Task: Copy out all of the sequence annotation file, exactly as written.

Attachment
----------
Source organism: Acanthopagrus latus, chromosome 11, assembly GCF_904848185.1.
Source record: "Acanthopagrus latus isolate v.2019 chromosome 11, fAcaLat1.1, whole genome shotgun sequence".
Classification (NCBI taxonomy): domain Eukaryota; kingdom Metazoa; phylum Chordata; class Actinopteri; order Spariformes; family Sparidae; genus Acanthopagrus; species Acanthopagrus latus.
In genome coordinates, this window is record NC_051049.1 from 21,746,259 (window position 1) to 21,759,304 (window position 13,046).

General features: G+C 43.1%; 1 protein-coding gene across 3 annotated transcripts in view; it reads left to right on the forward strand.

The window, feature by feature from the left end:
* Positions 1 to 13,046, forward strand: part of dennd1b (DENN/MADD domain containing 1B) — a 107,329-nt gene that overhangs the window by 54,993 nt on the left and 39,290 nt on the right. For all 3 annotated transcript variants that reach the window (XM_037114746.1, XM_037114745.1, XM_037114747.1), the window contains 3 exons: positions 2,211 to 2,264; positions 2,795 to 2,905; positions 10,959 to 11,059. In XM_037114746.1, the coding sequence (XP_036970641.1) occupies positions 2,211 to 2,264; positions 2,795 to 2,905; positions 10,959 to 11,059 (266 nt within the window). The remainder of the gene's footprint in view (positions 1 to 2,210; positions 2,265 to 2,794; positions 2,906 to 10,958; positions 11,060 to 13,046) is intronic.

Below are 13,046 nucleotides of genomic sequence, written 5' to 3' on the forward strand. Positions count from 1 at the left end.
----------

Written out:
Source organism: Acanthopagrus latus, chromosome 11, assembly GCF_904848185.1.
Source record: "Acanthopagrus latus isolate v.2019 chromosome 11, fAcaLat1.1, whole genome shotgun sequence".
Classification (NCBI taxonomy): domain Eukaryota; kingdom Metazoa; phylum Chordata; class Actinopteri; order Spariformes; family Sparidae; genus Acanthopagrus; species Acanthopagrus latus.
In genome coordinates, this window is record NC_051049.1 from 21,746,259 (window position 1) to 21,759,304 (window position 13,046).

General features: G+C 43.1%; 1 protein-coding gene across 3 annotated transcripts in view; it reads left to right on the forward strand.

The window, feature by feature from the left end:
* Positions 1 to 13,046, forward strand: part of dennd1b (DENN/MADD domain containing 1B) — a 107,329-nt gene that overhangs the window by 54,993 nt on the left and 39,290 nt on the right. For all 3 annotated transcript variants that reach the window (XM_037114746.1, XM_037114745.1, XM_037114747.1), the window contains 3 exons: positions 2,211 to 2,264; positions 2,795 to 2,905; positions 10,959 to 11,059. In XM_037114746.1, the coding sequence (XP_036970641.1) occupies positions 2,211 to 2,264; positions 2,795 to 2,905; positions 10,959 to 11,059 (266 nt within the window). The remainder of the gene's footprint in view (positions 1 to 2,210; positions 2,265 to 2,794; positions 2,906 to 10,958; positions 11,060 to 13,046) is intronic.

Below are 13,046 nucleotides of genomic sequence, written 5' to 3' on the forward strand. Positions count from 1 at the left end.